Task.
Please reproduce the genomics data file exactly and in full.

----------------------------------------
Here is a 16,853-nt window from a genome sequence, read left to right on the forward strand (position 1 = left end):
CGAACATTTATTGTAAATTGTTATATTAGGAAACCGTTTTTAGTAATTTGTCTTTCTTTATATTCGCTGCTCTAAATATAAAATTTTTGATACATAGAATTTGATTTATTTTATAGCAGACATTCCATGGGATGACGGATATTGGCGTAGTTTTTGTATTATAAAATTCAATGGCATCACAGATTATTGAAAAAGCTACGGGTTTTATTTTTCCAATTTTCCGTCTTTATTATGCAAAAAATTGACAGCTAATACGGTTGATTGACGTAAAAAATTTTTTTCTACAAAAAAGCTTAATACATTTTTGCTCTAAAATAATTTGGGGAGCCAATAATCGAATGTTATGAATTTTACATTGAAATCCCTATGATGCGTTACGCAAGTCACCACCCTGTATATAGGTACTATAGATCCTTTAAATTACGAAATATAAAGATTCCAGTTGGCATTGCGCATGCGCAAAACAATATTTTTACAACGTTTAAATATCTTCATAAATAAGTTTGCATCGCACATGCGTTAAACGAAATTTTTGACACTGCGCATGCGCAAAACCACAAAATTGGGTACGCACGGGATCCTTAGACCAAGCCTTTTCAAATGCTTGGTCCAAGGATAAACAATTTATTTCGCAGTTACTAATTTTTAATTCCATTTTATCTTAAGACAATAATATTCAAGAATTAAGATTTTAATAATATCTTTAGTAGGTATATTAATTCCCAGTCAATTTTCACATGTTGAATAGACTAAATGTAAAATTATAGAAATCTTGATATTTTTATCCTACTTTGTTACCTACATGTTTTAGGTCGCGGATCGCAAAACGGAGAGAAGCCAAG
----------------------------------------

Here is a 16,853-nt window from a genome sequence, read left to right on the forward strand (position 1 = left end):
CGAACATTTATTGTAAATTGTTATATTAGGAAACCGTTTTTAGTAATTTGTCTTTCTTTATATTCGCTGCTCTAAATATAAAATTTTTGATACATAGAATTTGATTTATTTTATAGCAGACATTCCATGGGATGACGGATATTGGCGTAGTTTTTGTATTATAAAATTCAATGGCATCACAGATTATTGAAAAAGCTACGGGTTTTATTTTTCCAATTTTCCGTCTTTATTATGCAAAAAATTGACAGCTAATACGGTTGATTGACGTAAAAAATTTTTTTCTACAAAAAAGCTTAATACATTTTTGCTCTAAAATAATTTGGGGAGCCAATAATCGAATGTTATGAATTTTACATTGAAATCCCTATGATGCGTTACGCAAGTCACCACCCTGTATATAGGTACTATAGATCCTTTAAATTACGAAATATAAAGATTCCAGTTGGCATTGCGCATGCGCAAAACAATATTTTTACAACGTTTAAATATCTTCATAAATAAGTTTGCATCGCACATGCGTTAAACGAAATTTTTGACACTGCGCATGCGCAAAACCACAAAATTGGGTACGCACGGGATCCTTAGACCAAGCCTTTTCAAATGCTTGGTCCAAGGATAAACAATTTATTTCGCAGTTACTAATTTTTAATTCCATTTTATCTTAAGACAATAATATTCAAGAATTAAGATTTTAATAATATCTTTAGTAGGTATATTAATTCCCAGTCAATTTTCACATGTTGAATAGACTAAATGTAAAATTATAGAAATCTTGATATTTTTATCCTACTTTGTTACCTACATGTTTTAGGTCGCGGATCGCAAAACGGAGAGAAGCCAAG